The area above the treeline in cold climates is described as "alpine". The treeline is the natural limit where most trees will grow due to severe cold. Different alpine plants have evolved and adapted around the world based on what type of environment and microclimate is available to the plants. For example, large rocks may create a sheltered location cutting off wind and allowing the soil to warm up more than the surrounding area. In this little pocket, certain plants may be able to thrive versus a more exposed area.
Most alpine plants are perennial. This adaptation allows plants to store energy in the roots or bulbs that persist through to the next year in case one summer is bad for the plant in terms of drought, disease or any other adversity. In addition, perennials often reproduce by means other than just seed. Many can also reproduce through underground rhizomes, tubers or runners, thereby reducing the risk involved in relying on only seeds to produce a new plant.
An important plant adaptation to alpine conditions is growing low to the ground. Alpine plants commonly grow only a few inches high so that they can remain protected under snow from the high winds and extreme cold during the winter. Trees such as balsam fir that do grow here have adapted to this environment by growing almost horizontally in order to avoid being blown over by high winds.
Lichens are alpine plants--actually a type of fungus-- that live symbiotically with an algae or bacterium. This allows both these organisms to thrive in an area where neither could exist independently of the other. Lichens have adapted to the thin, acidic soil that exists above the treeline by adhering to the rocks on which they are found. The algae or bacterium photosynthesise sunlight into food and share this with the fungus, which in turn provides the organism with a home and prevents it from becoming dessicated. As lichens die and decay they provide material for soil to begin to accumulate on the alpine rocks.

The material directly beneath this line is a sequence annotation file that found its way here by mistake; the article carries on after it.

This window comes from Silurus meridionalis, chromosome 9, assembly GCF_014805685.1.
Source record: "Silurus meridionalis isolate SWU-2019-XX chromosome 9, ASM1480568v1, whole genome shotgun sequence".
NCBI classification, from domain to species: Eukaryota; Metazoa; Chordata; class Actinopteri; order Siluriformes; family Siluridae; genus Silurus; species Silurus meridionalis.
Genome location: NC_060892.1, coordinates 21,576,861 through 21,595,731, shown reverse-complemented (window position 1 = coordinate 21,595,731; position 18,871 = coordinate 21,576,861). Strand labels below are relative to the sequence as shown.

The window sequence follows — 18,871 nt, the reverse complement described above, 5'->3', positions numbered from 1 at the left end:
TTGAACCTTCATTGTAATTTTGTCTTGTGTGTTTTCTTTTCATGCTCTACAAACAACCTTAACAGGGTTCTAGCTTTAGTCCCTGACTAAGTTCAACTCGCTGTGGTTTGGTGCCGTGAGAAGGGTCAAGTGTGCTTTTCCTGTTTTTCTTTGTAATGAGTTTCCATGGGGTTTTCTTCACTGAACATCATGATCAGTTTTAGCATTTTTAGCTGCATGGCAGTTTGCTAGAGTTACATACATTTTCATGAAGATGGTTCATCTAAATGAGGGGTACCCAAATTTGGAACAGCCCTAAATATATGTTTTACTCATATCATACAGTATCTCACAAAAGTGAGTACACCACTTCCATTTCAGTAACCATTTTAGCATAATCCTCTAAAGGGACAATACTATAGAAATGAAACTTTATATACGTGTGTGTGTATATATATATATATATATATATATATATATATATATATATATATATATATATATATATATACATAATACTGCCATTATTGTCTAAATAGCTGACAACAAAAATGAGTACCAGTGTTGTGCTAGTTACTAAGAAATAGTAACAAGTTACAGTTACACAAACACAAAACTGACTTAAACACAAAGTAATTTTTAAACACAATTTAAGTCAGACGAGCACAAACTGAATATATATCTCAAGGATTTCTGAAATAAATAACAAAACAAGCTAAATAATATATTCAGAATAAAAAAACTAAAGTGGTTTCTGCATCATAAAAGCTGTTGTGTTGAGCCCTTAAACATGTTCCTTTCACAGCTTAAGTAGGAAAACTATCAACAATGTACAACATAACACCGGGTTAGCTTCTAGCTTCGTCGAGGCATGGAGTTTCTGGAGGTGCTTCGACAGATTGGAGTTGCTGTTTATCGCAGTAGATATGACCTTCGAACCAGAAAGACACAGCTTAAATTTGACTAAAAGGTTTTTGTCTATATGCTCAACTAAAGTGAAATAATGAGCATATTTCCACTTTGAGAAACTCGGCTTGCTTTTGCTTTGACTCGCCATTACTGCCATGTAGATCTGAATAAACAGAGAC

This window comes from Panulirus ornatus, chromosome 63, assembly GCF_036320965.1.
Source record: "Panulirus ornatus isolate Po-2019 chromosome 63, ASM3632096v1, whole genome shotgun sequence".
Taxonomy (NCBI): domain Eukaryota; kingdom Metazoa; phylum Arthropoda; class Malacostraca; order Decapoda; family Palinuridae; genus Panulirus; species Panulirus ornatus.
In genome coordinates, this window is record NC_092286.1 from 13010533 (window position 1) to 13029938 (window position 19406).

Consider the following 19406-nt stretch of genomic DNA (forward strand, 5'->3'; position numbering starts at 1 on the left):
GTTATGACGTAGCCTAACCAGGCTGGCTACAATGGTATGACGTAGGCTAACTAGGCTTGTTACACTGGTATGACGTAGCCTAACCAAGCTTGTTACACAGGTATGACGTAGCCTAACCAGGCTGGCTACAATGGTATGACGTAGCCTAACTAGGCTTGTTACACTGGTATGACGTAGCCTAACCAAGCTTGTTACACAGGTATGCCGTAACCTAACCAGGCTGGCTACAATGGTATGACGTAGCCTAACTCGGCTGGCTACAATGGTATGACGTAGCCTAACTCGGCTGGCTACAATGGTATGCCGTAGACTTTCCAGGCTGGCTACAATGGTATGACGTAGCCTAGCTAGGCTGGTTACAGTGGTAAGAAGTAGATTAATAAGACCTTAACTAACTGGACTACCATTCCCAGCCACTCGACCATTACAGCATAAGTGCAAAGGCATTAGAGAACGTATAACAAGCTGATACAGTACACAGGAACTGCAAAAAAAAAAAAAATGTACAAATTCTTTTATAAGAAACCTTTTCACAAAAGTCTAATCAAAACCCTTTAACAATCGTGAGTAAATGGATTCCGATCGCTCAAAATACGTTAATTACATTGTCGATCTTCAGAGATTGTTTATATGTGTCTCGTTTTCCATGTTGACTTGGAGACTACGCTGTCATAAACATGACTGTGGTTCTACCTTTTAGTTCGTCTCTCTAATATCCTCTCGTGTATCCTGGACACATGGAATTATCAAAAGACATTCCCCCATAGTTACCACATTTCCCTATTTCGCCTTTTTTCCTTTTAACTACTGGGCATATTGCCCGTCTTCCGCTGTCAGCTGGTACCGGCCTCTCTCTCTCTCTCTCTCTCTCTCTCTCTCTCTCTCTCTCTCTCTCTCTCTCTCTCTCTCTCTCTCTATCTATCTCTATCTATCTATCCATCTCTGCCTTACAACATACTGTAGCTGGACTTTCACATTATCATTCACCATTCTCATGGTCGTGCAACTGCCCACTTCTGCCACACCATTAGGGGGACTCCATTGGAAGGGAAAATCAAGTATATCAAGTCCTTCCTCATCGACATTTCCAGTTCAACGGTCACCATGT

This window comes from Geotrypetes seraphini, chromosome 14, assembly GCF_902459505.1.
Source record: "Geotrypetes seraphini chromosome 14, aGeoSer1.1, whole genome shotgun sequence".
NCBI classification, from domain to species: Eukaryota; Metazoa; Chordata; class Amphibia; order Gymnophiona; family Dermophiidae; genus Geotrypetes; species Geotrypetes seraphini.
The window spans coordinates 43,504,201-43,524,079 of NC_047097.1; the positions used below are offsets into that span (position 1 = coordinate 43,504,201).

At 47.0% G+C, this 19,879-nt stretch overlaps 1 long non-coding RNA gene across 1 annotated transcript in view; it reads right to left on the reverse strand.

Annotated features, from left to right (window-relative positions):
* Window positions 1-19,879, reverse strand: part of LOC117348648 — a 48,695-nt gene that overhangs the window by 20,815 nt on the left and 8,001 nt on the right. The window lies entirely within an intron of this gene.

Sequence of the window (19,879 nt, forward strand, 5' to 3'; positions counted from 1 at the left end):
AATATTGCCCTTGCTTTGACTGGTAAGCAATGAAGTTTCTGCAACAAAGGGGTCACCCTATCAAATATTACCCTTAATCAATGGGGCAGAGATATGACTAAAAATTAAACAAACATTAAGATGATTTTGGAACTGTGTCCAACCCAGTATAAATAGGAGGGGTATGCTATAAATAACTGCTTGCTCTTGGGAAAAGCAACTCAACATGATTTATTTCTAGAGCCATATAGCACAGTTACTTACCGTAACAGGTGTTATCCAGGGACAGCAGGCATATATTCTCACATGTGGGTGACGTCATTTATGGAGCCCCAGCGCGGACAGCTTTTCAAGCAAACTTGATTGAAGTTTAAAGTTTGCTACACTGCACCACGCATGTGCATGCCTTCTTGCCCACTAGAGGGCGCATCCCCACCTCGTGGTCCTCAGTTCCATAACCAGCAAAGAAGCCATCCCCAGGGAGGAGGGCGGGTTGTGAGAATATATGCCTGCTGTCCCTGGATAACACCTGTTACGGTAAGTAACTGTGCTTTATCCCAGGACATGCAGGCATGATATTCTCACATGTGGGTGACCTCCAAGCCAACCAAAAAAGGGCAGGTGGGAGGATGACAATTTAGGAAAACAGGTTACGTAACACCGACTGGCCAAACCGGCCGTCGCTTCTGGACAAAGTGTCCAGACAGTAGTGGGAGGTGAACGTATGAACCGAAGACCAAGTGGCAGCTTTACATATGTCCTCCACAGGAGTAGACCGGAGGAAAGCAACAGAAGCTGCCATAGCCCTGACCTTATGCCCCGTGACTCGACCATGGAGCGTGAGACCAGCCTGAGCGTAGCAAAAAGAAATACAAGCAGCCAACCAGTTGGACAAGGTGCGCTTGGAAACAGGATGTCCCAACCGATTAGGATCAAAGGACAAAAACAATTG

Leaf Color and Shape
Just as a few dwarf evergreen trees do exist in the alpine slopes, there are also other plants that remain evergreen as an adaptation to this environment. These plants include mountain cranberry, diapensia and Labrador tea. These plants remain evergreen since this allows them to begin photosynthesis as quickly as possible, thereby taking advantage of the very short growing period.
Other leaf adaptations include being tiny, having fine hairs on them, being silvery in colour and having a long needle shape. These adaptations all allow the plants to remain cool during the short, hot and windy summers.
Alpine areas receive plenty of rain but the thin, poor soils drain rapidly and the heavy winds dry out the leaves of the plants.
Certain plants have adapted to these conditions by evolving leaves that are fuzzy on the underside which allows plants such as Labrador tea to soak up moisture. Other plants like mountain cranberry have waxy leaves that absorb and seal the moisture into the leaf.
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